About the Preservation Easement Program
A home is more than a house, as the saying goes. Yet, for many our homes define us and are associated our most important memories. Thus many proud owners of historic homes spend an extensive amount of time and resources to preserve the architectural fabric that makes their house significant and memorable. But what happens to a house when a conscientious owner is no longer around? Will new owners understand the significance of the architectural features? Will they unknowingly make changes that erode the property's historic character? Once altered or removed, the things that make a house important can never be returned to their original state.
For owners concerned about this future, the proven option for long-term preservation is the donation of a preservation easement to a qualified non-profit organization such as Historic New England. A preservation easement is a legal agreement used to protect significant building and landscape features of a historic property and is recorded with local land records. Historic New England has been working with homeowners for more than thirty years to protect historic homes, and has a strong interest in protecting all types and styles of domestic buildings that make up New England's architectural heritage.
Carissa Demore, Supervising Preservation Services Manager
Carissa oversees the management and enforcement of existing easements throughout New England and works with owners interested in entering their property into the Preservation Easement Program, drafting easement documents, and documenting existing conditions at buildings and sites. She meets frequently with real estate brokers and prospective buyers regarding easement properties that are going on the market, to explain Historic New England's role at the property and the scope of each easement.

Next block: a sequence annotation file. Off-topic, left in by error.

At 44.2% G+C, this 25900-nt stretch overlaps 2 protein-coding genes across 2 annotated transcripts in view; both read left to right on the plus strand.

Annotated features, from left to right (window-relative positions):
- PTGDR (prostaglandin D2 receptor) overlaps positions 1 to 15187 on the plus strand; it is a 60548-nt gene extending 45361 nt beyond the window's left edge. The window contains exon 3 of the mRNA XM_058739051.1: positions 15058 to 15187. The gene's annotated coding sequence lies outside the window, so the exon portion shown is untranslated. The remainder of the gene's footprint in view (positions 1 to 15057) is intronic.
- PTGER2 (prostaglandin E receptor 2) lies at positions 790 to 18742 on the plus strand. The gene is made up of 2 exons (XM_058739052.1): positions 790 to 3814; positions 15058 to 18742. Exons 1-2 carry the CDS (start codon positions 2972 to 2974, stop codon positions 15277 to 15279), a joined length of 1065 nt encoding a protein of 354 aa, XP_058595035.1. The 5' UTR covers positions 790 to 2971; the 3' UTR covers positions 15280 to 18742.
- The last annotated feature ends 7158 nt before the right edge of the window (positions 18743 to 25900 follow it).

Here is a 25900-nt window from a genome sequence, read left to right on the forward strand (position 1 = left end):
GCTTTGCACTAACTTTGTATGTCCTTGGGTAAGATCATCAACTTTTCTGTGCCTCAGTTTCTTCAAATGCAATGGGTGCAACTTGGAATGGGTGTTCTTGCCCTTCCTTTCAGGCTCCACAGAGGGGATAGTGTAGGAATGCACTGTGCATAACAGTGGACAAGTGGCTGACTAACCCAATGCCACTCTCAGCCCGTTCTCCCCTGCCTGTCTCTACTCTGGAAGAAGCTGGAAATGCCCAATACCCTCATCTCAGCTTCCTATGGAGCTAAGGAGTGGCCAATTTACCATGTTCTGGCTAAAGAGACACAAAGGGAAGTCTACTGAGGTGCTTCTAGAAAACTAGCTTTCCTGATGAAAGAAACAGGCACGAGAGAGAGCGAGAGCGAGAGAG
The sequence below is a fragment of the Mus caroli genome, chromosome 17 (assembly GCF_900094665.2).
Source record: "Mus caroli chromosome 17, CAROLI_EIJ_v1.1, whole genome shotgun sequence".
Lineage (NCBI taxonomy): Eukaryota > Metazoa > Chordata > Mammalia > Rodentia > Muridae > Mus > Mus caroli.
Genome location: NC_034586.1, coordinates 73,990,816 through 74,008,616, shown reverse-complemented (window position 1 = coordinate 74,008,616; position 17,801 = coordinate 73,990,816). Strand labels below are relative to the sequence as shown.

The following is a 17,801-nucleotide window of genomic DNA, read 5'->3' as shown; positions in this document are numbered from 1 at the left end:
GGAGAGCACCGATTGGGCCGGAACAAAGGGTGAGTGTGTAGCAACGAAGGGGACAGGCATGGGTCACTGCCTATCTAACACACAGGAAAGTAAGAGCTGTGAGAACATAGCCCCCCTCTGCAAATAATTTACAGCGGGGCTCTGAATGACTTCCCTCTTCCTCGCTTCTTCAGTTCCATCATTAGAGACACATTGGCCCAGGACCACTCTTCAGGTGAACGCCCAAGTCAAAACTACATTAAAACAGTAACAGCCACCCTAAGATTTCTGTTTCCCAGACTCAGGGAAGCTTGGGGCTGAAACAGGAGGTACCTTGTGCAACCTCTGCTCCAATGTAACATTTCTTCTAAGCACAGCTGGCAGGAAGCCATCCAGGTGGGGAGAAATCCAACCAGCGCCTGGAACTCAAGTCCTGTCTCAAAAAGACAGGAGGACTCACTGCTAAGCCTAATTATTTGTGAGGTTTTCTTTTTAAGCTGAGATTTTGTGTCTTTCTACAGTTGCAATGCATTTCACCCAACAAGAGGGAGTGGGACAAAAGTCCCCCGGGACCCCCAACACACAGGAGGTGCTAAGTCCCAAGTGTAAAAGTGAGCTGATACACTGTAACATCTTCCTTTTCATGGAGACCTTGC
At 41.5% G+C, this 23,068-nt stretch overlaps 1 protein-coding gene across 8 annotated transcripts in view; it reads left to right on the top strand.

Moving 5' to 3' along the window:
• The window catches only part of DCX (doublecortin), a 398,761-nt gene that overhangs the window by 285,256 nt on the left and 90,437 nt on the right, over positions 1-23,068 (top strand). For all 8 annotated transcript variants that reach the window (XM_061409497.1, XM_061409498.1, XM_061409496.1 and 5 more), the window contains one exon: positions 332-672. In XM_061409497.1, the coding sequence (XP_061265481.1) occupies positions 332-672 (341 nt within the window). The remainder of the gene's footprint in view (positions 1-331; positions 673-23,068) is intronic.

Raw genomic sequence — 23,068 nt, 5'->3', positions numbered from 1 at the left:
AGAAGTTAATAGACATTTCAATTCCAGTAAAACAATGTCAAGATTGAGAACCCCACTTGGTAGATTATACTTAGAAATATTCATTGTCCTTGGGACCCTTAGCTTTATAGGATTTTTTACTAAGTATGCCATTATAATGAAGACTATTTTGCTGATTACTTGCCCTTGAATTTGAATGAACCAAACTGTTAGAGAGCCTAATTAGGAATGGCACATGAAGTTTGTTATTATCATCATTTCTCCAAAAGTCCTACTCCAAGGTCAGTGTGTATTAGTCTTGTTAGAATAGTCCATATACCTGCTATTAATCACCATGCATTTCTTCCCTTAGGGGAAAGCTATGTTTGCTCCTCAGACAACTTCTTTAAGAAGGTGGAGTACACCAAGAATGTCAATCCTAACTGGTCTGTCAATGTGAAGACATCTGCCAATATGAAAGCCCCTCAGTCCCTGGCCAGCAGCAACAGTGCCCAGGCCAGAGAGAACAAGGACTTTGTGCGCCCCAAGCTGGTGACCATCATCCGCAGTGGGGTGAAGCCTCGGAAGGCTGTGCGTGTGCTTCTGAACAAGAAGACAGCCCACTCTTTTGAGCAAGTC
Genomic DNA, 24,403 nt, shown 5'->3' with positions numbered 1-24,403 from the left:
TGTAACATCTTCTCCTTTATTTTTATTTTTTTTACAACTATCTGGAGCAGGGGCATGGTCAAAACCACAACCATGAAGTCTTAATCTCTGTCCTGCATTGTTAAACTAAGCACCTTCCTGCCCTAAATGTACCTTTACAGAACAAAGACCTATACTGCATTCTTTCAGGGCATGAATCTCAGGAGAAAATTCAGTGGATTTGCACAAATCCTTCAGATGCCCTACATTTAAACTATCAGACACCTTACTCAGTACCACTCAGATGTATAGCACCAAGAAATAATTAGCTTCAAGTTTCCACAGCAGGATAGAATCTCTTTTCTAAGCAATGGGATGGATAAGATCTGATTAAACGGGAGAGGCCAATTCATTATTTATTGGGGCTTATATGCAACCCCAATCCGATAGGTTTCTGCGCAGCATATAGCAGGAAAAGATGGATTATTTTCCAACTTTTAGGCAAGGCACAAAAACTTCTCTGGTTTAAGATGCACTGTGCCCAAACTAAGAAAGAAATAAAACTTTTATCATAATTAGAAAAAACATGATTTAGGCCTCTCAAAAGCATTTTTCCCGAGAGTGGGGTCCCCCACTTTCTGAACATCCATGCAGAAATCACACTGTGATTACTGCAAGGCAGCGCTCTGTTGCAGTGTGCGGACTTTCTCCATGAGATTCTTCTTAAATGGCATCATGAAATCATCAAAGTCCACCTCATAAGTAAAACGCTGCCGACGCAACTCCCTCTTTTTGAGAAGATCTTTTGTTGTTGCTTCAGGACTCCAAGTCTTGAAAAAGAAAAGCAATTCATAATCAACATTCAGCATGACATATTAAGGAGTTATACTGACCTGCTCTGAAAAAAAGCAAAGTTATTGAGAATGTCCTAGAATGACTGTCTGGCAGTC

Carissa is the Second Vice President of the New England Chapter of the Society of Architectural Historians. Before joining Historic New England, she was a program coordinator for the Annapolis Main Street Program, helping small business owners revitalize and maintain their historic commercial districts. Carissa also has previous easement-monitoring experience, working with the L’Enfant Trust in Washington, D.C. A Colorado native, Carissa has a B.S. in landscape architecture from Colorado State University and a master’s degree in historic preservation from the University of Maryland.
Dylan Peacock, Preservation Services Manager, Southern New England
Dylan manages the Preservation Easement Program’s easements throughout Southern New England, including Rhode Island, Connecticut, and southern Massachusetts. Prior to joining Historic New England, Dylan was an Assistant Architectural Historian at the Public Archaeology Laboratory (PAL) in Pawtucket, R.I., where he was involved in a diverse range of cultural resource management projects across New England. His prior experience also includes work as a preservation consultant for Preserve Rhode Island (PRI) and internships at the R.I. Historical Preservation and Heritage Commission (RIHPHC) and the R.I. Department of Transportation (RIDOT). Through these positions Dylan has experience in property stewardship, research and documentation, and regulatory review processes concerning properties in New England. A Rhode Island native, Mr. Peacock holds M.S. and B.S. degrees in Historic Preservation from Roger Williams University's School of Architecture, Art and Historic Preservation.